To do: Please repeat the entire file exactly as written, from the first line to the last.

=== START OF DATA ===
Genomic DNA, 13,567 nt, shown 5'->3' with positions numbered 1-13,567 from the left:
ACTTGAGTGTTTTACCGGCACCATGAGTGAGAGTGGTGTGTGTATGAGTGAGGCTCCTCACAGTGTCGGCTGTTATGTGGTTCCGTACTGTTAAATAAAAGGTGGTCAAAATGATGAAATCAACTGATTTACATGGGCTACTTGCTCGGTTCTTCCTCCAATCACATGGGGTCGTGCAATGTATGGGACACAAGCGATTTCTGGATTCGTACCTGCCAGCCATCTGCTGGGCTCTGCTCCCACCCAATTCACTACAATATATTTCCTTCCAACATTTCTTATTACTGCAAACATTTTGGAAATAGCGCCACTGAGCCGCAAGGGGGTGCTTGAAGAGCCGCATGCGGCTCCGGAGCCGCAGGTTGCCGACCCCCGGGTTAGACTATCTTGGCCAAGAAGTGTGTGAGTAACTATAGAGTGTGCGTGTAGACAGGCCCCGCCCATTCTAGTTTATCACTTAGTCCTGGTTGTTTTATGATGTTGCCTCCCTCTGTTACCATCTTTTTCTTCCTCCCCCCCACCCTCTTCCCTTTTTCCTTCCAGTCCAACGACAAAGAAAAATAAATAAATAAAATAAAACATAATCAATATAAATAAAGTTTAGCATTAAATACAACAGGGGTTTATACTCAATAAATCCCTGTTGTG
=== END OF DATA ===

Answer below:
Genomic DNA, 13,567 nt, shown 5'->3' with positions numbered 1-13,567 from the left:
ACTTGAGTGTTTTACCGGCACCATGAGTGAGAGTGGTGTGTGTATGAGTGAGGCTCCTCACAGTGTCGGCTGTTATGTGGTTCCGTACTGTTAAATAAAAGGTGGTCAAAATGATGAAATCAACTGATTTACATGGGCTACTTGCTCGGTTCTTCCTCCAATCACATGGGGTCGTGCAATGTATGGGACACAAGCGATTTCTGGATTCGTACCTGCCAGCCATCTGCTGGGCTCTGCTCCCACCCAATTCACTACAATATATTTCCTTCCAACATTTCTTATTACTGCAAACATTTTGGAAATAGCGCCACTGAGCCGCAAGGGGGTGCTTGAAGAGCCGCATGCGGCTCCGGAGCCGCAGGTTGCCGACCCCCGGGTTAGACTATCTTGGCCAAGAAGTGTGTGAGTAACTATAGAGTGTGCGTGTAGACAGGCCCCGCCCATTCTAGTTTATCACTTAGTCCTGGTTGTTTTATGATGTTGCCTCCCTCTGTTACCATCTTTTTCTTCCTCCCCCCCACCCTCTTCCCTTTTTCCTTCCAGTCCAACGACAAAGAAAAATAAATAAATAAAATAAAACATAATCAATATAAATAAAGTTTAGCATTAAATACAACAGGGGTTTATACTCAATAAATCCCTGTTGTG